I recently got an email from a reader asking me how to increase a certain number of stitches evenly in a row. This is something that is often asked from crocheters as they follow amigurumi patterns, but you can also find this instruction in some knitting patterns.
What you need to do isÂ calculate the interval between increases: number of stitches you have now / number of stitches to increase
So for example, if you have 24 stitches, and you need to increase 6 (for a total of 30), you need to increase one stitch after every 4th stitches (24/6=4). A 5th stitch needs to be created.
If you are knitting, that would mean: *K4, M1* 6 times, or K2 *M1, K4* 5 times, M1, K2 (so you don’t have the increases in the edges).
For crochet, since you increase by crocheting 2 stitches in the same stitch (the 5th stitch is added in the same space as the 4th), it would be: *sc3, sc 2 in 1* 6 times.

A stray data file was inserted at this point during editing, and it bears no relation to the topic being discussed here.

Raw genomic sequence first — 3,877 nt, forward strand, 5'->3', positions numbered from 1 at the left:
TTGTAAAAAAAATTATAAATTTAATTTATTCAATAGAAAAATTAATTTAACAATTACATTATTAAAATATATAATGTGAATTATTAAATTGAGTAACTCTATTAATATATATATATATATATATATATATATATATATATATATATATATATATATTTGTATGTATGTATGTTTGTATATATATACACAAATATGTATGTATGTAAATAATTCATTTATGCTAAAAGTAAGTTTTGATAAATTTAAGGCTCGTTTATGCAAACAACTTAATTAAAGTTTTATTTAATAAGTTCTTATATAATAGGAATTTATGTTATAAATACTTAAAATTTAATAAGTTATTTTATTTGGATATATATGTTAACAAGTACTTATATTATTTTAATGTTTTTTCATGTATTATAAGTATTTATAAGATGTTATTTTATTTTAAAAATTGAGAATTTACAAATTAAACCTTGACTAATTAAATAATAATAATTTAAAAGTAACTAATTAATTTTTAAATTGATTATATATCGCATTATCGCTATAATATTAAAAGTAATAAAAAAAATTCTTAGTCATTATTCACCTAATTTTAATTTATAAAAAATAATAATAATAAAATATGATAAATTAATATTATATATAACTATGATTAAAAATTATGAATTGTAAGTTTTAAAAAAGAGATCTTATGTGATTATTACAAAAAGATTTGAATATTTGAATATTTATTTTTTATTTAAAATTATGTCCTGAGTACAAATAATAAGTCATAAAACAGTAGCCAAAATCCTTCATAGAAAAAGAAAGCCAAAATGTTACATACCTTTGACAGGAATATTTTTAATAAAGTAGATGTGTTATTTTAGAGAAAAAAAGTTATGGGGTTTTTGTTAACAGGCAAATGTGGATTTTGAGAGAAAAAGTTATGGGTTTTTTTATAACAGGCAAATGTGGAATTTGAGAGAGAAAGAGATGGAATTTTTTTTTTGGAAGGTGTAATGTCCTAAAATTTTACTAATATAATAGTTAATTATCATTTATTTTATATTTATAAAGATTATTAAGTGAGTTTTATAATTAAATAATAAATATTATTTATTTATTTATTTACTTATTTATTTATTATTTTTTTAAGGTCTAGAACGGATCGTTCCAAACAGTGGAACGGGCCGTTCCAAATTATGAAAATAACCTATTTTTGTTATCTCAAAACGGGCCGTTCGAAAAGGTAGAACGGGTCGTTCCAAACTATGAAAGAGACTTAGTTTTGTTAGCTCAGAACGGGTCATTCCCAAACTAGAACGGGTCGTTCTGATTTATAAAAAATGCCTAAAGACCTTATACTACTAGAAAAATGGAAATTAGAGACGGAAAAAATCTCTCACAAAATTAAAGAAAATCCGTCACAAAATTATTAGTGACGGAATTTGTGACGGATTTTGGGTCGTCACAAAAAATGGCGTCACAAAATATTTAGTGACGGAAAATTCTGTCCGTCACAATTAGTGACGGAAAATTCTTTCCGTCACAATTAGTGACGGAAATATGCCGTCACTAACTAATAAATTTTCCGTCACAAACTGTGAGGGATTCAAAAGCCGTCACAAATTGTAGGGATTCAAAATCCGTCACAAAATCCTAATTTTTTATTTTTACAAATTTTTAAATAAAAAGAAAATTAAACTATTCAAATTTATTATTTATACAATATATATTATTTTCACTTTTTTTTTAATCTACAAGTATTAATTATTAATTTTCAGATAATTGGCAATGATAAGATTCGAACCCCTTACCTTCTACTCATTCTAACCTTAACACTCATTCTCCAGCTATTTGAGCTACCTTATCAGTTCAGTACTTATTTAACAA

To calculate the interval between decreases, it’s easiest to do it as follows: number of total stitches after decrease / number of stitches to decrease.
For example, if you have 24 stitches, and you want to decrease 6 (for 18 stitches in total), you would decrease one stitch after every 3rd (18/6=3). The 4th stitch needs to disappear.
For knitting, you will knit 2 stitches, and the third one will be knitted with the 4th one: *K2, k2tog* 6 times or K1, *k2tog, k2* 5 times, k2 tog, k1 (so the decreases don’t fall on the edges).
For crochetting, also the 4th dissapearing stitch will crochetted with the 3rd: *sc 2, sc2tog* 6 times.
I know math is not a popular subject, but if you happen to like this sort of thing, I recommendÂ you check out Math4Knitters.